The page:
What I’ve found, is that we need to learn to speak the same language and use the same definitions when dealing with another person.
What that requires is a Relationship Language. A what?! A Relationship Language – a language or a set of definitions that both parties agree on beforehand – before they get into their first argument.
What I mean by that, is that any single person has their own definitions of words and combinations of words, and gestures, and what that means to them, based on their past experience, culture, family and what they’ve gone on to learn. But whenever two or more people gather together, issues can arise from the simple fact that each person has their own unique definitions drawn from unique experiences, and often people assume that they know what those definitions are, when they really don’t.
An example of this is when somebody replies defensively, “Hey. It’s simply logic. It’s common sense. Anyone would know that.”; or “What do you mean you don’t understand?! – I’ve been telling you for the past half hour what I mean! How can you honestly stand there and act like you are this dumb!?”
Ouch….Looks like these people need some “Non-Violent Communication” (NVC); or at least a common way to communicate, so that both parties can be relatively sure that they understand one another.
The thing is, people tend to assume that the other person can read their mind. That’s too bad, because a lot of heartache could be avoided, if they would just take the time, sit down, and explain what they really mean by the words that they use.
Take, for example, my friend and I having an argument over the issue of the word, “work”. It’s a simple word, not that long; and when you say, “I’m going to work”, most people know what you mean. But when you refer to work as something other than your job; then things can take on a different meaning. I’ve argued that by labeling something you might like to do, as ‘work’, simply because you’re getting paid for it, it could cause you to have negative feelings associated with what you like to do!
To some, “work” means struggle, effort – ‘blood, sweat and tears’ – ‘by the sweat of your brow shall you toil’, (according to the Genesis, in the Bible). But work could also simply mean the result after you put energy and action into something. What if you really like to dance…stripper, hip hop, whatever; but you get paid to do it. Is it still considered, ‘work’? For some, it would be. For others, it would not. Some people might say it was a hobby that they got paid for. If you are an escort or a Gigolo and you love to have sex…but you get paid for it – Does that constitute, ‘work’? – Well, it wouldn’t for me. But that’s just me. And that’s just my point…everyone has a different definition and a string of definitions for every single word or symbol. Figure out what that is; and you’ll be communicating like you never did before. They’ll say something like, “It’s like you’ve known me my whole life!”, or “I was just going to say that!”, or “Wow, those are some pretty powerful psychic abilities you have there. You read my mind!”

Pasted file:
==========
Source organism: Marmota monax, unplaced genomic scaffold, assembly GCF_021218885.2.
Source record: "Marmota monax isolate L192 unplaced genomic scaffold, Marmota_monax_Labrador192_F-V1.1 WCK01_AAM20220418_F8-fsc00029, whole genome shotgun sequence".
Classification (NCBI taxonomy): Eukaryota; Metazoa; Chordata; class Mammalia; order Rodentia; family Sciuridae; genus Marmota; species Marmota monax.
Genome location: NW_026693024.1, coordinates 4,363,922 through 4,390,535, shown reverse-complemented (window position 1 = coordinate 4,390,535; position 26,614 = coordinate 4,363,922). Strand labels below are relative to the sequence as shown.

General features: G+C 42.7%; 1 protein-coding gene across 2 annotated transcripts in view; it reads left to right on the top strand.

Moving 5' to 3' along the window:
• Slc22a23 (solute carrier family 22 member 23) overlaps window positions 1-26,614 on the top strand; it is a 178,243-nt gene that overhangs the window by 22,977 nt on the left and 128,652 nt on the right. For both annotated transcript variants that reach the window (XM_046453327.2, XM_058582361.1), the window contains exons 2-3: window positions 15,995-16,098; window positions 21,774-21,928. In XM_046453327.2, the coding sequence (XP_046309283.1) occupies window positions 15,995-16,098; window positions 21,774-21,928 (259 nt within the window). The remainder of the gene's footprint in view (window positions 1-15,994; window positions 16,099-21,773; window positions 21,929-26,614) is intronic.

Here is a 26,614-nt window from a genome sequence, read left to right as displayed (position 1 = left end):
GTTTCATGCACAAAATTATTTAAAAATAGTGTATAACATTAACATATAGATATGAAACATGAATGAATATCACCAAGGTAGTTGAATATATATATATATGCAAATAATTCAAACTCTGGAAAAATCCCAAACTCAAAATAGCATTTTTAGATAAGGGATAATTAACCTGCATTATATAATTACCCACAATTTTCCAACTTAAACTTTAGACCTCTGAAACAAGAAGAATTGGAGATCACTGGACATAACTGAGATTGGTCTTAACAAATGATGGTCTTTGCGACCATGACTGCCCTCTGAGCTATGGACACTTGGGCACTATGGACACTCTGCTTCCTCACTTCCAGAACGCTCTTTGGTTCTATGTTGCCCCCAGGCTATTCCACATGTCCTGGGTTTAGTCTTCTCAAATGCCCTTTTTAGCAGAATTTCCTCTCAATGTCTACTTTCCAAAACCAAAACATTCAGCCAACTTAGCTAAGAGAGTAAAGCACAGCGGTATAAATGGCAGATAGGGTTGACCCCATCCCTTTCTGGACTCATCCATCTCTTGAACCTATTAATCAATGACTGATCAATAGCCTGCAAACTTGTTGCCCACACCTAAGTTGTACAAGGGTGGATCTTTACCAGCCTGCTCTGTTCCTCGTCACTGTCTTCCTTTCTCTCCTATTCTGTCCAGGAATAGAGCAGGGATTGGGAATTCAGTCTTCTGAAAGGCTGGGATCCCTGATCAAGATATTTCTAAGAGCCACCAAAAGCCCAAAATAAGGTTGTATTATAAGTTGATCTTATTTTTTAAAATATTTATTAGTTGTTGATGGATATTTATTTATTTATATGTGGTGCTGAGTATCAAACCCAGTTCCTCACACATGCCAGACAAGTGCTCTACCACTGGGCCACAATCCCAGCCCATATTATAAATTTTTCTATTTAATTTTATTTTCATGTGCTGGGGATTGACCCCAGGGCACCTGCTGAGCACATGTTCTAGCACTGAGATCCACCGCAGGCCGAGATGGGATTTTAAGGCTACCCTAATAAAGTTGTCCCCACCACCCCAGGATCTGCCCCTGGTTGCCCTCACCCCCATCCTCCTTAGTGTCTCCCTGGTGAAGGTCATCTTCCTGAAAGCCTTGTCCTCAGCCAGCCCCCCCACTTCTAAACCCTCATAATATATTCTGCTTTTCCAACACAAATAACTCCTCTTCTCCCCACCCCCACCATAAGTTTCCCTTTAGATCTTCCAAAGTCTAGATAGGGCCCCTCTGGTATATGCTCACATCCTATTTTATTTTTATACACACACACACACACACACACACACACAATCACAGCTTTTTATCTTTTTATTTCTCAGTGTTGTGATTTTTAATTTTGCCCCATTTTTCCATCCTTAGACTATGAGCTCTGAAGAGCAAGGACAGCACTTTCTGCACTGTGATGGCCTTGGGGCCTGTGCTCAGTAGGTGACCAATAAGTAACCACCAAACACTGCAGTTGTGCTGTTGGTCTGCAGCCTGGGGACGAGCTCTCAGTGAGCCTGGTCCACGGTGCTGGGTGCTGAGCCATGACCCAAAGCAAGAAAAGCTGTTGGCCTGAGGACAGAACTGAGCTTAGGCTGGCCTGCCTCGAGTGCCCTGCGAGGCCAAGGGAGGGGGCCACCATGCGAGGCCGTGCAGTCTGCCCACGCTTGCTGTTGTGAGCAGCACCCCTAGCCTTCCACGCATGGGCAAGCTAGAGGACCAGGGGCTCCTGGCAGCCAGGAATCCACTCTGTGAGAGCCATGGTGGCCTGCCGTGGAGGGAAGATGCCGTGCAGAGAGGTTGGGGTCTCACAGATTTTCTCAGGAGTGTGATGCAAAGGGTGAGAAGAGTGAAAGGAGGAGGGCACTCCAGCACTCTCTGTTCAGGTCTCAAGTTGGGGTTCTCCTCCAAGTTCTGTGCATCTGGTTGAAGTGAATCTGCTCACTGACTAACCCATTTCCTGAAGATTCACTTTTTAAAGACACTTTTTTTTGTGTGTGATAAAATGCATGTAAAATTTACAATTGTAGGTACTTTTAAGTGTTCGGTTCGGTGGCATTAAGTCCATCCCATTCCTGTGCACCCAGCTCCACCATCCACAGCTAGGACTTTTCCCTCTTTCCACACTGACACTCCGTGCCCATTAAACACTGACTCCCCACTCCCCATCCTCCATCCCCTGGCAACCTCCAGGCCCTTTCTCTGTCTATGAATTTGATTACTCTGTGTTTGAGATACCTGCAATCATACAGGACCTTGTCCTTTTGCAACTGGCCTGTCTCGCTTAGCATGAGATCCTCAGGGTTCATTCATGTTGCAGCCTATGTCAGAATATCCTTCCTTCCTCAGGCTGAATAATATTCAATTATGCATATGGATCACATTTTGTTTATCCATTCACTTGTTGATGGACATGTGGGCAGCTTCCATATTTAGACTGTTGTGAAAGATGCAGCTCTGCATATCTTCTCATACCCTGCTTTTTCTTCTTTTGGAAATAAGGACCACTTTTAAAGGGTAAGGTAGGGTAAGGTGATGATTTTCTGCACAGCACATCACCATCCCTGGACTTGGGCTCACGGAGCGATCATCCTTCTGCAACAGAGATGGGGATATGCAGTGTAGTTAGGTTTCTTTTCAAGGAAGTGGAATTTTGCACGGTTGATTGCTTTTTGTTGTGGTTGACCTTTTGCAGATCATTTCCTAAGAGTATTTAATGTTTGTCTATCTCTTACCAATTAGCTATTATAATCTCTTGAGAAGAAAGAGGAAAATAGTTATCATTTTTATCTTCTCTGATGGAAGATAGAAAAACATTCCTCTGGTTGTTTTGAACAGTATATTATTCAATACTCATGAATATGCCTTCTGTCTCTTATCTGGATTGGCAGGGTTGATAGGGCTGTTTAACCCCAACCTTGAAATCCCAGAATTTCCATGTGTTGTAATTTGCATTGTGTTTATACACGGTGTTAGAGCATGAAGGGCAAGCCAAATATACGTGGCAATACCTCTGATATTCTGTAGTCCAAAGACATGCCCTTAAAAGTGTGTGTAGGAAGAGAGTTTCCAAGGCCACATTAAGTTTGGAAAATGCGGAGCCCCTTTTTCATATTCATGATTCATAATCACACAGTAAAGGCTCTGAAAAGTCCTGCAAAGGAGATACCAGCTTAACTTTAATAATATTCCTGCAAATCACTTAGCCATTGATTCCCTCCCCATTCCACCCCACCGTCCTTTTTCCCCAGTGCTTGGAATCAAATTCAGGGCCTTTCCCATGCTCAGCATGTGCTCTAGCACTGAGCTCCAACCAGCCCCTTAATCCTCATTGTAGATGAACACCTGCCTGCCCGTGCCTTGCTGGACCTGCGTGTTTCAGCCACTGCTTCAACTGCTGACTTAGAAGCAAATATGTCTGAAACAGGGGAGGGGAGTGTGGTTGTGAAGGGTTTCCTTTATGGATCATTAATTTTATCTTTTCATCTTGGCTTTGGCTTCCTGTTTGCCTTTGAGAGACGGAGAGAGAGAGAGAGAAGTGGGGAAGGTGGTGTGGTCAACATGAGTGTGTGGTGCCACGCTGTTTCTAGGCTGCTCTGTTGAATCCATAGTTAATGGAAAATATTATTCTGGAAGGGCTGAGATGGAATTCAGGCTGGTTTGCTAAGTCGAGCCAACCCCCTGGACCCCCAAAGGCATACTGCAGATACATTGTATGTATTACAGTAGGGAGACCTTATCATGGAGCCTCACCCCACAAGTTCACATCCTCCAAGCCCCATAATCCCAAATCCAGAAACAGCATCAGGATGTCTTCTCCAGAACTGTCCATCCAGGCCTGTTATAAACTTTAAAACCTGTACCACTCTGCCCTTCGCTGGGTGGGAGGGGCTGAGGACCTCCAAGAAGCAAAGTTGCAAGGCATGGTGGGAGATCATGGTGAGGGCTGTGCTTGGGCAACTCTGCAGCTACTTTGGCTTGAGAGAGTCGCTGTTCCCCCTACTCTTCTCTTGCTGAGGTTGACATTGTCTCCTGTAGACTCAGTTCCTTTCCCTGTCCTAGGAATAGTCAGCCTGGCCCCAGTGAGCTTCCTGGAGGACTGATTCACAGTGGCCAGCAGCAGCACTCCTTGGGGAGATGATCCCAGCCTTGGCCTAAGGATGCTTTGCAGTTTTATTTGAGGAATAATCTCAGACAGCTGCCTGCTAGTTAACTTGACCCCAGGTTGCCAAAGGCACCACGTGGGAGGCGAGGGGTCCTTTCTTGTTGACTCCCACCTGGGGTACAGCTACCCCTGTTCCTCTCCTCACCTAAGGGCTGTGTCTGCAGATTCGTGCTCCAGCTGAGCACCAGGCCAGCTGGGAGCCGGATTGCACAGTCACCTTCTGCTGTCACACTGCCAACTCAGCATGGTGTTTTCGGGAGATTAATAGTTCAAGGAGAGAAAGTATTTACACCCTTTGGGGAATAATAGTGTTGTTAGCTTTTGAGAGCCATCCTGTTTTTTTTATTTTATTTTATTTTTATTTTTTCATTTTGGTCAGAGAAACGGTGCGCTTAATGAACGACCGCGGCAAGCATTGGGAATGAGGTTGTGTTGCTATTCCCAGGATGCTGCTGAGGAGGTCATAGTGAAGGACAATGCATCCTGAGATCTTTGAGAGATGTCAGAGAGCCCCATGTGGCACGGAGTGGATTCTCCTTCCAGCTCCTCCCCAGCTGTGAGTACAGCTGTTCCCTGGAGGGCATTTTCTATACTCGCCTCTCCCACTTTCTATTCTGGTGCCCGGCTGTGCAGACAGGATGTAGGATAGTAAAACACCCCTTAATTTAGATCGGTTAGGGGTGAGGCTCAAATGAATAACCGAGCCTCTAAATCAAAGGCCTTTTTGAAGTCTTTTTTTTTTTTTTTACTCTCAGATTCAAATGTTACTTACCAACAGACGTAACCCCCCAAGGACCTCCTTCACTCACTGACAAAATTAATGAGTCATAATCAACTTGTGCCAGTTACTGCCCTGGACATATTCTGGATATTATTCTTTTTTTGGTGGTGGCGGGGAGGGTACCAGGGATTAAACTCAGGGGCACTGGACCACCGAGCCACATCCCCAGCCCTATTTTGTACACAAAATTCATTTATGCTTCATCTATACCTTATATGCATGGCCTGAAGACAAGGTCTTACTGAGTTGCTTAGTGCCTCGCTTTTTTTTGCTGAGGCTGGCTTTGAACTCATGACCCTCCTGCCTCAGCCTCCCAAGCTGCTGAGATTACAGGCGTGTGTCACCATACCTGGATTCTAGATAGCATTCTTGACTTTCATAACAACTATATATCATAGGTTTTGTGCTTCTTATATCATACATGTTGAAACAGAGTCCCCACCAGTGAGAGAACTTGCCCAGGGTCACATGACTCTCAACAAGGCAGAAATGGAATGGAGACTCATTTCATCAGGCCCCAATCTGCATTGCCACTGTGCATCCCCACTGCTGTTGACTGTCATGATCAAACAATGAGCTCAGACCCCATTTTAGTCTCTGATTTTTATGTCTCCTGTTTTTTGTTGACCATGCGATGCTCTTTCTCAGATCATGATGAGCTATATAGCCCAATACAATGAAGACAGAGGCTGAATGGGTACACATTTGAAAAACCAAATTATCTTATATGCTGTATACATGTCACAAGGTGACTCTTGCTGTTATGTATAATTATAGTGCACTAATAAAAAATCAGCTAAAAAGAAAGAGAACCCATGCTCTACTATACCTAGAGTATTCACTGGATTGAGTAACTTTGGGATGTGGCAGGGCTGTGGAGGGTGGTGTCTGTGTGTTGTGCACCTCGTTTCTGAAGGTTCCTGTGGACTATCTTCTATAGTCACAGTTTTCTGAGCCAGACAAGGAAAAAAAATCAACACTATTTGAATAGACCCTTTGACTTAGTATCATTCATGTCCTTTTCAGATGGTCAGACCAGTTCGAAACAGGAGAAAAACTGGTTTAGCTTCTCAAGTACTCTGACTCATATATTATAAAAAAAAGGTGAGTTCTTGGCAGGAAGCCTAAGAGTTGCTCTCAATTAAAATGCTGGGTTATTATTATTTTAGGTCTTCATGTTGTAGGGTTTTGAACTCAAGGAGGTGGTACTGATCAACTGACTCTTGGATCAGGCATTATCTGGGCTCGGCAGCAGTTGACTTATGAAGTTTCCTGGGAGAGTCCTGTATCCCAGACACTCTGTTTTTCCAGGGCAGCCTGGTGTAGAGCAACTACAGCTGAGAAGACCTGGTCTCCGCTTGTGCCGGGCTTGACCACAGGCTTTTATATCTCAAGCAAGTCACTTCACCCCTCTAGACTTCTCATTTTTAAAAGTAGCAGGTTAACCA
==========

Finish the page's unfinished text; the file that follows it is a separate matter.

Let’s take another example. – A rather simple one that we’ve all heard: A young salesman comes up to a lady, and says, “Can I help you, MAM?” – Boy! – Did he just stick his foot in his mouth? In her mind, she’s going, “Oh, I look old enough to be called, ‘MAM’, now, do I?” – When this guy may have been raised in the South where it’s well known that boys are taught manners at a very early age; and this is simply a word of respect for him.
One last example here: Remember high school math? Maybe you’re still there learning about the ‘Order of Operations’. Sound familiar? If not, I’ll jog your memory for a moment: The ‘Order of Operations’ can be remembered using an acronym of PEMDAS…Parenthesis, Exponets, Multiply, Divide, Add, Subtract. – And the reason why students are taught this is because there are times when a person is doing a math problem and they might come up with a different answer, having added, before they multiplied, possibly. There has to be a standard, shared language across the board, so that when people say I did such and such and came up with this result; other people can follow them exactly to get the same result. Imagine the chaos different car industries might go through if they tried to use the results from someone who didn’t know their ‘system’.
The small amount of time that you spend learning what your potential spouse’s Relationship Language – your friends’ or even someone you just met – will pay you back many times over and save you countless arguments and all that time trying to explain yourself while you are both angry or frustrated and not in your ‘right mind’.
I’ve discovered that the worst time to try and be logical with someone is when you are in the thick of a heated argument. Rationality seems to go right out the window; and people get incensed over the stupidest things, when they should be trying to make their relationship stronger. I mean, that’s the whole point, right? – To remain in the relationship and to grow together; not split up because someone felt butt-hurt over a technicality, right?
So, do the right thing and think about the words you use and what they mean to you; and when things are going all cozy, start this conversation with your friend, partner, boyfriend, girlfriend, significant other…whatever. You’ll be glad you did; I promise!
David Lee Madison, Jr.
~Nate – street name
~KnavetheMage on Twitter
WordPress – Synergy, Twitter: KnavetheMage, suprememasterjedi
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Saturday, December 14, 2013 – 16:27